This is an incredibly important study. The findings are generally consistent with what I see in my clinical practice. Overall buprenorphine is a more effective treatment for opioid use disorder, in part because it’s easier to get patients started on it and they are more likely to stick with it. Extended-release naltrexone may be as good for people who can successfully complete the detoxification required before starting on it. Both medications have a place, but as with so many conditions and treatments, one size does not fit all.

Comments:

  1. Debra Kate

    Just a comment. NPs who complete additional 24 hour training can also prescribed buprenorphine which increases the number of providers offering this service.

  2. Daniel Mccarty

    Wish it helped people like me that have all my medical records of spinal injury’s and how it has effected. I’ve had a perfect record taking my meds and never took anything my doctor didn’t give me. One pharmacy is all I ever use an my records clean there too. But my doctor told me he can’t write my pain medication anymore. I’ll have to go to a pain clinic. I’ve already been to those had 9 steroid or whatever they are called. No relief. Had all kinds of therapy. Test MRI milagram exrays I can’t count how many. But still my doctor refused to write meds. So I eat Tylenol and ibruprofen and suffering with constant pain. I don’t want anymore shots in my back I had a headache 2 yrs after the last rounds and hole in my tailbone that leaked when I got home! The clinic is 30+miles away I can’t ride that far without getting out 2 times for relief and all they say is have to do shots. No more just another point of view from a 55yr old disabled man. Sorry to take all the space here thanks for reading my story! DM

    • Eliot

      Dear Mr. McCarty,

      I thank your for your post. It highlights the difficulty actual patients have and must work thru and endure regardless of factors as varied as the exigencies of local,state, Federal regulators and the “current climate” – a cheap and blanket term I despise.

      Physical assault left me in 2011 with bi-lateral Renal Calculi that painfully pass or do not pass on their own, along with a spinal fracture. As you alluded to, OTC ibuprofen and Tylenol only do so much (which is not enough) to live pain free or “pain functioning” . NSAIDS also required me to receive more than 3 transfusions in 2017 as they affected the gastric lining, bleeding ulcers and anemia, as well as drive down renal function.

      Newer Medications, such as Nucynta, are even In the current months Issue and discussion of Men’s Health, purportedly showing less potential for misuse than traditional meds such as Hydrocodone, or Oxycodone generics. Unfortunately, a months supply of Nucynta (the non Extended Release formulation) Is several thousand U.S. Dollars with even the free of charge GoodRX 70% off.,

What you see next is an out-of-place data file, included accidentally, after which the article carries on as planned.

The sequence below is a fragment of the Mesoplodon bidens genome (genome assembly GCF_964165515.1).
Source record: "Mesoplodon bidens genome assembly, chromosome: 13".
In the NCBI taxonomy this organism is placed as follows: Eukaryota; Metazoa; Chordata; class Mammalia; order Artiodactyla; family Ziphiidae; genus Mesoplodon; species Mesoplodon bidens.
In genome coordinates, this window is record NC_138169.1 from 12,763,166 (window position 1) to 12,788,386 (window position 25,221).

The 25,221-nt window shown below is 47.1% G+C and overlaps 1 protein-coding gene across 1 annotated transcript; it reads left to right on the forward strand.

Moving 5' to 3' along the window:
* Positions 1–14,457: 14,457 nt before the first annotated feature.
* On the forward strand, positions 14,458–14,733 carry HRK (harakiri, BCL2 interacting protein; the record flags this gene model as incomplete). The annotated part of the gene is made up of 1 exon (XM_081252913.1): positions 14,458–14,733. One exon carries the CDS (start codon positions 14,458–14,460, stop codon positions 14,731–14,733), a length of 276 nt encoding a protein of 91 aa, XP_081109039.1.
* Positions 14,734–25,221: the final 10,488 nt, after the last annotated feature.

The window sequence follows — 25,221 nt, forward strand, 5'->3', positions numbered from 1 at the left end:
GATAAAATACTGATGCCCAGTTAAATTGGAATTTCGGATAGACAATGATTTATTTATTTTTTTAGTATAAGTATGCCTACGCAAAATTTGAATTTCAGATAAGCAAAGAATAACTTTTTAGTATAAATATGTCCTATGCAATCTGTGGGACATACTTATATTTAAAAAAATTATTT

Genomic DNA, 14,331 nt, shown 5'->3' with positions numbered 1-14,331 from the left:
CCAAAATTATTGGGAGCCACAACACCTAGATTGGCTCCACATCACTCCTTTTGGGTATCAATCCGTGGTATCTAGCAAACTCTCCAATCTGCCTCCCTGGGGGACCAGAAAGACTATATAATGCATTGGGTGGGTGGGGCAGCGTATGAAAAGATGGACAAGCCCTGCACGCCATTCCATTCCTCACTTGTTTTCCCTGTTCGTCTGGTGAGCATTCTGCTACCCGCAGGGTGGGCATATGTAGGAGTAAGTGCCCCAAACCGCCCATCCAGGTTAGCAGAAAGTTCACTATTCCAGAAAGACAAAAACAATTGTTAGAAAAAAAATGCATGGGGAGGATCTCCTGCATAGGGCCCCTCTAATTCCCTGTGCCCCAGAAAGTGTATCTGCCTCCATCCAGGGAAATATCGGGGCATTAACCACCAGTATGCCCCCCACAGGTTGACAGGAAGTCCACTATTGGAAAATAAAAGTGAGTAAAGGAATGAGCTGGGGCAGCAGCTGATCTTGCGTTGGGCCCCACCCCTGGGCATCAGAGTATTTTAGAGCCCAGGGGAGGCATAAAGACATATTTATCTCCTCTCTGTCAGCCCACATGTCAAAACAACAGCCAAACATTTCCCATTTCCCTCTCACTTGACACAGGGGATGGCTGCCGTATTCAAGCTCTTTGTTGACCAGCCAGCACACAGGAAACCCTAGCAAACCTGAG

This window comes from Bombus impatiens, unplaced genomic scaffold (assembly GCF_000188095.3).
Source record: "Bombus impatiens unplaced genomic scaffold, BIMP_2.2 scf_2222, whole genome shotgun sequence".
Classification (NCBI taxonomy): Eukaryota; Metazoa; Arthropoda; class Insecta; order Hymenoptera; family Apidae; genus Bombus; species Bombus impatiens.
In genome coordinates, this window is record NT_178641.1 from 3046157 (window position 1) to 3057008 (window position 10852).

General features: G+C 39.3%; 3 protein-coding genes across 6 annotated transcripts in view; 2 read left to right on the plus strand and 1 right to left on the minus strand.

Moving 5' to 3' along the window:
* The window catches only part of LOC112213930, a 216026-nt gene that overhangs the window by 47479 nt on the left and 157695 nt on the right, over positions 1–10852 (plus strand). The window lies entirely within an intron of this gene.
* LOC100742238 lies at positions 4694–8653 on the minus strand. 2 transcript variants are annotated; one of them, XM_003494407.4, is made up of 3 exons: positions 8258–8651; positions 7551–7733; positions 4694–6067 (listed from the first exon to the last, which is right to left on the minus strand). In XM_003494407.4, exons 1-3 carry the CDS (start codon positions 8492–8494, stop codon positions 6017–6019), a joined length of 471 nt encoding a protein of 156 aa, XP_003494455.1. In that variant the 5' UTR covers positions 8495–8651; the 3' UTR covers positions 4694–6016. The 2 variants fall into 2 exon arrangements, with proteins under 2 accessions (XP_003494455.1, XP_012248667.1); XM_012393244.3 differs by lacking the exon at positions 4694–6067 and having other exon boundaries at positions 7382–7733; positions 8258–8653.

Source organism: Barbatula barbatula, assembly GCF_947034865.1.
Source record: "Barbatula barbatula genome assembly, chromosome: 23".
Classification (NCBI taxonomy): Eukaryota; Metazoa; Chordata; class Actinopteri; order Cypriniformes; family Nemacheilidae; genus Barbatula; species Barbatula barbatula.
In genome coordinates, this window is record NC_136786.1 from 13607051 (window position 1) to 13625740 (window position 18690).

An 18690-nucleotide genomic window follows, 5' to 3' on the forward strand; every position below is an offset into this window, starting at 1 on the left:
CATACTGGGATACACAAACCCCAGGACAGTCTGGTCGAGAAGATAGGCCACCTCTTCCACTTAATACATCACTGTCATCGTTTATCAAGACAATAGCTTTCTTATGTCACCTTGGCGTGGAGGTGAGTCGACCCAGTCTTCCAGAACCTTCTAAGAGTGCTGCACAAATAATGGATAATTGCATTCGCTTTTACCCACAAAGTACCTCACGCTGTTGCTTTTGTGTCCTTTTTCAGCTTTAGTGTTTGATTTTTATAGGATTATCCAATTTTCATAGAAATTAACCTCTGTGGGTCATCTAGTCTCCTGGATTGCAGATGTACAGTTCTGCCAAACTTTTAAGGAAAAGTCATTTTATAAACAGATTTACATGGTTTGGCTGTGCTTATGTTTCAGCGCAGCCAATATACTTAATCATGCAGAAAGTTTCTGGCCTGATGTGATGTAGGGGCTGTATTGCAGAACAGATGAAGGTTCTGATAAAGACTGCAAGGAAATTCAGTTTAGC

Physical assault left me in 2011 with bi-lateral Renal Calculi that painfully pass or do not pass on their own, along with a spinal fracture. As you alluded to, OTC ibuprofen and Tylenol only do so much (which is not enough) to live pain free or “pain functioning” . NSAIDS also required me to receive more than 3 transfusions in 2017 as they affected the gastric lining, bleeding ulcers and anemia, as well as drive down healthy Renal Function.

      Epileptic nerve blockers such as Gabapentin made me gain 30-40 pounds in less than a Fiscal Quarter – and I would not advise -ever – that medication. There is one consistent and much worse side effect to Gabapentin that a cursory Google search would reveal to be a tragically common occurrence. Tramadol affects Serotinin levels in the brain and very rapidly can cause symptoms of serotonin toxicity so do be careful regarding that medication… A known contraindication to Tramadol is Zofran, (for nausea) and it is shocking to see the the frequency with which they can be sent to patients in a busy E.R.

      I don’t believe anyone truly wakes up one day having envisioned themselves with such health/conditions to navigate either personally or with a loved one.

      Advocacy, Understanding, and Dialogue is a responsibility of a patient to provider, and reciprocal honesty is a patients right as well. Communication should never be stigmatized or erroneously threatened as a label of “drug seeking” behavior or dialogues in approach to care.

      I am blesssed to come from a family of good genes with no hereditary correllations or health issues before a physical assault In Jan. 2011. i share my thoughts for others, and was inspired to do so and again i thank you Mr. McCarty, and to Harvard Health for hosting this forum.

      To All,
      Best In Health In 2018, and forever more…

      Sincerely,

      Eliot Carr, Tennessee, 32y.o.

  3. James

    You’re review fails to acknowledge the disadvantages of buprenorphine, which is one of this most significant sources of contraband in prisons, given it too is an opioid.

  4. Matthew Keene, MD

    This is an excellent review of X-BOT, that cuts through the PR sound-bites and dives into the actual data and how that impacts real-world clinicians.

    My only suggestion is that the author lists every available buprenorphine product approved to treat opioid use disorder with the exception of Bunavail. Perhaps this was an oversight, or perhaps Bunavail was excluded as it has a relatively small presence in this space. But for those of us knee-deep in treating this population, it is perhaps the best option available, as it uses the least amount of buprenorphine per dose to achieve similar plasma levels, allows patients to speak and swallow while dosing, and has a much lower likelihood of abuse/diversion.

  5. Kurt

    Thank you for this nice review of X-BOT. I’m always happy to see scientific and evidence-based reporting in this space since there is so much misinformation being purported by patients and physicians alike.